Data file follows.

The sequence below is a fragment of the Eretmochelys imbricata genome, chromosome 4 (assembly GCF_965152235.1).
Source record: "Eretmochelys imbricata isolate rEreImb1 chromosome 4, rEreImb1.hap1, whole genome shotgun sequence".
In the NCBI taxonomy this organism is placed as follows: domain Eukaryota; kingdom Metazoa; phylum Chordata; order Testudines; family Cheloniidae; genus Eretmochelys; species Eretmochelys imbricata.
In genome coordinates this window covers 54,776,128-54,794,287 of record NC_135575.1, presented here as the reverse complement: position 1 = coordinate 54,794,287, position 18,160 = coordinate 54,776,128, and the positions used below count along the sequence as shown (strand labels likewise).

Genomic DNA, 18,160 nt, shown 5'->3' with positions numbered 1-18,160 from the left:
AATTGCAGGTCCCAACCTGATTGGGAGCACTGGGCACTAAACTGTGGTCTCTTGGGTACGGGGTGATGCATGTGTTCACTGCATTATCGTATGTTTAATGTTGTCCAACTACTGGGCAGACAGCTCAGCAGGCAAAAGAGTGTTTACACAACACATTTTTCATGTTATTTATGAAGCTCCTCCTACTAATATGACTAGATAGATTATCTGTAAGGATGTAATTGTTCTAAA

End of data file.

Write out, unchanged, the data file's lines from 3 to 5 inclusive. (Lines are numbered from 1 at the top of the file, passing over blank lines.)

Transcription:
In the NCBI taxonomy this organism is placed as follows: domain Eukaryota; kingdom Metazoa; phylum Chordata; order Testudines; family Cheloniidae; genus Eretmochelys; species Eretmochelys imbricata.
In genome coordinates this window covers 54,776,128-54,794,287 of record NC_135575.1, presented here as the reverse complement: position 1 = coordinate 54,794,287, position 18,160 = coordinate 54,776,128, and the positions used below count along the sequence as shown (strand labels likewise).

Genomic DNA, 18,160 nt, shown 5'->3' with positions numbered 1-18,160 from the left: